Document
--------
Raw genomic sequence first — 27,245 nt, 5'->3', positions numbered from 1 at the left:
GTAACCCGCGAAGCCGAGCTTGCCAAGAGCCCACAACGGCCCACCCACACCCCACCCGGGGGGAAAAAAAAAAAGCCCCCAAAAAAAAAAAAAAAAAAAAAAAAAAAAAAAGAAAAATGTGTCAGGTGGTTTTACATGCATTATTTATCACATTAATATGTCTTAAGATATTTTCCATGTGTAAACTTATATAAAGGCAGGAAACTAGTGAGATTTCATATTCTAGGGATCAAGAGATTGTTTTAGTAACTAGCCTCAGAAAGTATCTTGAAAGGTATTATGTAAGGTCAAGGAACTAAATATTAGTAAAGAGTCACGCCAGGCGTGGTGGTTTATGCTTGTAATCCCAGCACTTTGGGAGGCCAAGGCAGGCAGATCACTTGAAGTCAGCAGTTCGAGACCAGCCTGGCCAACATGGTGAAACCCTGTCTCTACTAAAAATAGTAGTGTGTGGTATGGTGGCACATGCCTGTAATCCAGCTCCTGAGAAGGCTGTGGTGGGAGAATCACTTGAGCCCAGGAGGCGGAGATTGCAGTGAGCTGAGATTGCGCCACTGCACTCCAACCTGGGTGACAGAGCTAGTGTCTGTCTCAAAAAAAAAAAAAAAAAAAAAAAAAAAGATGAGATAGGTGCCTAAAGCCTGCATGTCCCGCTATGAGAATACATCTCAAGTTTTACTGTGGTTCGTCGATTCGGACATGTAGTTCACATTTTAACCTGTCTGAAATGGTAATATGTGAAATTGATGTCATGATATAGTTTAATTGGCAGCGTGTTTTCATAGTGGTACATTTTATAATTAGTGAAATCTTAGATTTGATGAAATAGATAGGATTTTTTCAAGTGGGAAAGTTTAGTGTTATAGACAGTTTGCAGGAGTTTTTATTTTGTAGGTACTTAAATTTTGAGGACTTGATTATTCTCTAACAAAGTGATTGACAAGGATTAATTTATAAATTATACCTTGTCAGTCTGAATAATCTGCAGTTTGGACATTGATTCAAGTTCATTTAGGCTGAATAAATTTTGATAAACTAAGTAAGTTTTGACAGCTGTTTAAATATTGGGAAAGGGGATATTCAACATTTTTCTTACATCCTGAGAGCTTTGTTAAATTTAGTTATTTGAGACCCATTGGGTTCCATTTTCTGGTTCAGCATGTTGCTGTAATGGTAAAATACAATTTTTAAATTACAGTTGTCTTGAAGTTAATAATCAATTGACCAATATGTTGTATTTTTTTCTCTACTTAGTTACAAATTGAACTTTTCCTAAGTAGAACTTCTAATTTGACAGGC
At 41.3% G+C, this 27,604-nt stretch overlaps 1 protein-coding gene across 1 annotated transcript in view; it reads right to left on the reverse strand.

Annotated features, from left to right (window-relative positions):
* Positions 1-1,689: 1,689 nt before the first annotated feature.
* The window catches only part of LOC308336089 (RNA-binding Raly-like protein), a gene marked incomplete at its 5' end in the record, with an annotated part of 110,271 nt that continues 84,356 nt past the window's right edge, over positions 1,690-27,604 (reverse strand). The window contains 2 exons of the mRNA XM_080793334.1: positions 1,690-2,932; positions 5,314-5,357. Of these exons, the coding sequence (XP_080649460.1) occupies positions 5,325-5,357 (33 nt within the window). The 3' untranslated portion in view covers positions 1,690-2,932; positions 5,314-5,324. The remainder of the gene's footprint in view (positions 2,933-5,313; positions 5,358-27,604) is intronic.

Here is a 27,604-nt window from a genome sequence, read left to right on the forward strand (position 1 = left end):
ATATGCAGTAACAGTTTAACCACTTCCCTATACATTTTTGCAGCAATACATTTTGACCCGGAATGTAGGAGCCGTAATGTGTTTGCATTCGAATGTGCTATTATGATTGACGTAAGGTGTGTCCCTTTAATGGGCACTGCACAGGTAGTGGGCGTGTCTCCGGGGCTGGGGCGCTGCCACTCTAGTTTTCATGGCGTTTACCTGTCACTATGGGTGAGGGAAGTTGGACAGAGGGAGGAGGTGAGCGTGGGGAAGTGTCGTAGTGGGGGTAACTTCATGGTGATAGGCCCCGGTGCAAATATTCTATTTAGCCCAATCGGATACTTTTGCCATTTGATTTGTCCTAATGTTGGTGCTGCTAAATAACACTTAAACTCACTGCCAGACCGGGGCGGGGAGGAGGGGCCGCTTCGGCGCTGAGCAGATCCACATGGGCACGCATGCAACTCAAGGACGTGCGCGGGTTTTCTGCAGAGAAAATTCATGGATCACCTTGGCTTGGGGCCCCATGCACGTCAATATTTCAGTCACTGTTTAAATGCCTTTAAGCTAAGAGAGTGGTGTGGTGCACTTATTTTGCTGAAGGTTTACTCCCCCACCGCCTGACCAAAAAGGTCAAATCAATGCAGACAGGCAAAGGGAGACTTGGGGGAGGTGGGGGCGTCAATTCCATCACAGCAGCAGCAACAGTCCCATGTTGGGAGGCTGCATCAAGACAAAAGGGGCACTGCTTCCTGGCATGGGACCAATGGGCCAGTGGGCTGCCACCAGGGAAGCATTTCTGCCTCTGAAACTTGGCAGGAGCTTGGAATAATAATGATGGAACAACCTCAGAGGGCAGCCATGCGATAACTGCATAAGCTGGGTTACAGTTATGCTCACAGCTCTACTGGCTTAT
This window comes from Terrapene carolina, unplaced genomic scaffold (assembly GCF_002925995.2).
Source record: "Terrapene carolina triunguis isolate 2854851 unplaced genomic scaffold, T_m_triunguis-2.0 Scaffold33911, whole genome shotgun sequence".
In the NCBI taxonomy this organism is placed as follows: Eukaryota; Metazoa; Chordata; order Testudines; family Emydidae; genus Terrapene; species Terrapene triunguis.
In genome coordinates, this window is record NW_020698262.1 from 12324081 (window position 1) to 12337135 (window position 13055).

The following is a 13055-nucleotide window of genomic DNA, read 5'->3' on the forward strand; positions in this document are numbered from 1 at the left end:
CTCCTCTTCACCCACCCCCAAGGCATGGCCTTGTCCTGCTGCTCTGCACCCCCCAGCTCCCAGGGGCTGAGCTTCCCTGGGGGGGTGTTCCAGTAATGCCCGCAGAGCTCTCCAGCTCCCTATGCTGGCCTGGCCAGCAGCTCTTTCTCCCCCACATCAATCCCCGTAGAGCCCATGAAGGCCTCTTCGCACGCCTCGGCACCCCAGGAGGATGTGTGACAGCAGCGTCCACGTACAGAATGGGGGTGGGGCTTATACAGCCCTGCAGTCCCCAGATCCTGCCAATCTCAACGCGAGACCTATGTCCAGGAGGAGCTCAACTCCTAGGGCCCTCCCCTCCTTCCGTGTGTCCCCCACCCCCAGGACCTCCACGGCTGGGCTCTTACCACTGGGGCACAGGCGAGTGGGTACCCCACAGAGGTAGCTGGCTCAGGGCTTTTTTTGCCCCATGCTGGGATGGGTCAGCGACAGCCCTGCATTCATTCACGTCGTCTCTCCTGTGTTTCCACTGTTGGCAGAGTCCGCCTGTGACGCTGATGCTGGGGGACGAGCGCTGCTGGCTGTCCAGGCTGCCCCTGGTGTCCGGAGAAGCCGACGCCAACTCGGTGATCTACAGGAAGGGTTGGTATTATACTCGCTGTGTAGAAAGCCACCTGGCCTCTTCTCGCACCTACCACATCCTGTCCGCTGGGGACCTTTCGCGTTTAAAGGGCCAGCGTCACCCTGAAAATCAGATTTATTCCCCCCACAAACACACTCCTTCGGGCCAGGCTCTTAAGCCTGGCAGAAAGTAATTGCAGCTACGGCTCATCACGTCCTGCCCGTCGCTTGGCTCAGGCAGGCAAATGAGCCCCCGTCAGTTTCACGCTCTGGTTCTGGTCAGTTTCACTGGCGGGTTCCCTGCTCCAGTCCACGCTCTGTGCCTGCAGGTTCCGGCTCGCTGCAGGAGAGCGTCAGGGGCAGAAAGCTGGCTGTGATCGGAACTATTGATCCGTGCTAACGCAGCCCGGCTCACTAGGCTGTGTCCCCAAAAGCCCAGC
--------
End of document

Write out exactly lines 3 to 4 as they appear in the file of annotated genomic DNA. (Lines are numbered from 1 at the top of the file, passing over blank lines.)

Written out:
At 41.3% G+C, this 27,604-nt stretch overlaps 1 protein-coding gene across 1 annotated transcript in view; it reads right to left on the reverse strand.

Annotated features, from left to right (window-relative positions):